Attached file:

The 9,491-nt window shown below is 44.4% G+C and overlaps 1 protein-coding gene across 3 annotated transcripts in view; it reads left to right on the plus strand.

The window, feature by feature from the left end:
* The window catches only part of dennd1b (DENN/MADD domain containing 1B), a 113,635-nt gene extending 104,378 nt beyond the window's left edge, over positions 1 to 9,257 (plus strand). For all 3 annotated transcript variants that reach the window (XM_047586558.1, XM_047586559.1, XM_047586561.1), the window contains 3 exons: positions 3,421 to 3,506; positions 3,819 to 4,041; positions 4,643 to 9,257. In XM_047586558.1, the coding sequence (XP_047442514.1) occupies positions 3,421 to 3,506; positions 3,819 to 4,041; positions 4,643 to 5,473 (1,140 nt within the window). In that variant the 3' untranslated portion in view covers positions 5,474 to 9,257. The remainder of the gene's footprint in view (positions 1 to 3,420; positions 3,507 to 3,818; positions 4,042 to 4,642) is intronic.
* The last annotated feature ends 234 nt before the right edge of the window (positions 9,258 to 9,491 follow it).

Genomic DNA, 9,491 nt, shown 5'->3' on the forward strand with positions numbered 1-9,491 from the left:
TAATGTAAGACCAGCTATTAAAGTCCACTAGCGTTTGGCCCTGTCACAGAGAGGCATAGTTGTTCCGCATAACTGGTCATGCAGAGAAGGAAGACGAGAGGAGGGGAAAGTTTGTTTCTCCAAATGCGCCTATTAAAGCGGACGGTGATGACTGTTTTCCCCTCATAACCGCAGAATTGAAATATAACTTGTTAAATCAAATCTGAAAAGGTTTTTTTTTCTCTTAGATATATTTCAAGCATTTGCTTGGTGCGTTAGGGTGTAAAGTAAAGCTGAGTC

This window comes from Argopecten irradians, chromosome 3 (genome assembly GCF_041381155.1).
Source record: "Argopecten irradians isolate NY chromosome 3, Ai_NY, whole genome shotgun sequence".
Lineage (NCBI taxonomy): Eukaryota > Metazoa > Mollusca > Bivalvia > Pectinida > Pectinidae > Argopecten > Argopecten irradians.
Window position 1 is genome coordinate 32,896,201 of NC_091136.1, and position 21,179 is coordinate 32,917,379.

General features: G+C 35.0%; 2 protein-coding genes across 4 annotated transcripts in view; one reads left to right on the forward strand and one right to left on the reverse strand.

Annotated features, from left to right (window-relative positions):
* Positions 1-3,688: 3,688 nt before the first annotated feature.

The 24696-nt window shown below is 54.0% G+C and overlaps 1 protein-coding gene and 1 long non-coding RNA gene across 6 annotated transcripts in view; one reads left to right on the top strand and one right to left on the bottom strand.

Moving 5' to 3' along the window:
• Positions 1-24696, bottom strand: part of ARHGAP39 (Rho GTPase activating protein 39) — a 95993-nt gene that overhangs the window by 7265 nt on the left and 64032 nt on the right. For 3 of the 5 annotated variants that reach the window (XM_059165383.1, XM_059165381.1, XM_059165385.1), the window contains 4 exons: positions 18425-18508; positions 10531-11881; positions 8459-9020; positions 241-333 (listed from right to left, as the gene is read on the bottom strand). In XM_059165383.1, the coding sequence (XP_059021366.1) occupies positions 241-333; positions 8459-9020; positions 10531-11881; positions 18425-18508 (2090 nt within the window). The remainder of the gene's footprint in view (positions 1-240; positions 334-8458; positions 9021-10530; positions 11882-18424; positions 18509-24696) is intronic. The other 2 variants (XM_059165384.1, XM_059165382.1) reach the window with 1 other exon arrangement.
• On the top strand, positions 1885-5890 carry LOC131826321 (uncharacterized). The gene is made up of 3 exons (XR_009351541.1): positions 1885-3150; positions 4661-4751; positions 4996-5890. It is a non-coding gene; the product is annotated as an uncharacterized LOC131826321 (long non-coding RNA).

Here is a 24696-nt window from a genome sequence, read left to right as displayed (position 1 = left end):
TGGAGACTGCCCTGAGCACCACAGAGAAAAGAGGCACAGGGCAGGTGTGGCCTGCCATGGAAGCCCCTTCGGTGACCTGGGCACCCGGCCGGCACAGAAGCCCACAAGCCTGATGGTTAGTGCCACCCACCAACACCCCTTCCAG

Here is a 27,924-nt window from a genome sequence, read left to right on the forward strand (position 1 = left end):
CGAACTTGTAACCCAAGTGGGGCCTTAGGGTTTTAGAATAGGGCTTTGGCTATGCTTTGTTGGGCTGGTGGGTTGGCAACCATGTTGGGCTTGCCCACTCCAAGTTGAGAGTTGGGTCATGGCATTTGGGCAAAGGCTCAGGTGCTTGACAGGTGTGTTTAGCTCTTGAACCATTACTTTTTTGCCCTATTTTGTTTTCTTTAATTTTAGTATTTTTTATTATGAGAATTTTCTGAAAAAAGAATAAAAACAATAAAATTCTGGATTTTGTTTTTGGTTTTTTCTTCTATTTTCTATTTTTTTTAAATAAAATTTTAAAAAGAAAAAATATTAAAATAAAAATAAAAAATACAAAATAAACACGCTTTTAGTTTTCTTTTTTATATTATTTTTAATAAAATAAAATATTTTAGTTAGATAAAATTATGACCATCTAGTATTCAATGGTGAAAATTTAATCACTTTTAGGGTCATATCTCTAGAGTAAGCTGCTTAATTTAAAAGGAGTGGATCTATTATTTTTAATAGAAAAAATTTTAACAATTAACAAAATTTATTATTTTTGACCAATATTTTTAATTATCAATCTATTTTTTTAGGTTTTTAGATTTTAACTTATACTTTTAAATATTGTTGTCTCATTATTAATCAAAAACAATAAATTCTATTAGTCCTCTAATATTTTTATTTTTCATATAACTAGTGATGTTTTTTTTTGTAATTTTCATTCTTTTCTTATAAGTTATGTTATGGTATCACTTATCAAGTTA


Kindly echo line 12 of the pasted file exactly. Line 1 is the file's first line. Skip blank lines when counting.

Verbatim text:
Annotated features, from left to right (window-relative positions):